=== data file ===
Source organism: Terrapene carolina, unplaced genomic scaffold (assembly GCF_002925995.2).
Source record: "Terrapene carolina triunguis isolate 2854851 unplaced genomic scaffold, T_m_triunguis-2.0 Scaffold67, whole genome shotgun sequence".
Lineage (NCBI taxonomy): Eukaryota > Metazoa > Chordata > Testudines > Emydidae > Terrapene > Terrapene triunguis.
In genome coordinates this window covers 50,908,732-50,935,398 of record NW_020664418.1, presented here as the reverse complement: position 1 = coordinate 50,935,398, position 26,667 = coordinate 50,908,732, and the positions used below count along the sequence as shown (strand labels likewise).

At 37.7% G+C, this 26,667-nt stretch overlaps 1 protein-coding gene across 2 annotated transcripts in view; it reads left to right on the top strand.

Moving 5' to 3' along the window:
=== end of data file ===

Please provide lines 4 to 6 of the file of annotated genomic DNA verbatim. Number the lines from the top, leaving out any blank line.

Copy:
In genome coordinates this window covers 50,908,732-50,935,398 of record NW_020664418.1, presented here as the reverse complement: position 1 = coordinate 50,935,398, position 26,667 = coordinate 50,908,732, and the positions used below count along the sequence as shown (strand labels likewise).

At 37.7% G+C, this 26,667-nt stretch overlaps 1 protein-coding gene across 2 annotated transcripts in view; it reads left to right on the top strand.

Moving 5' to 3' along the window: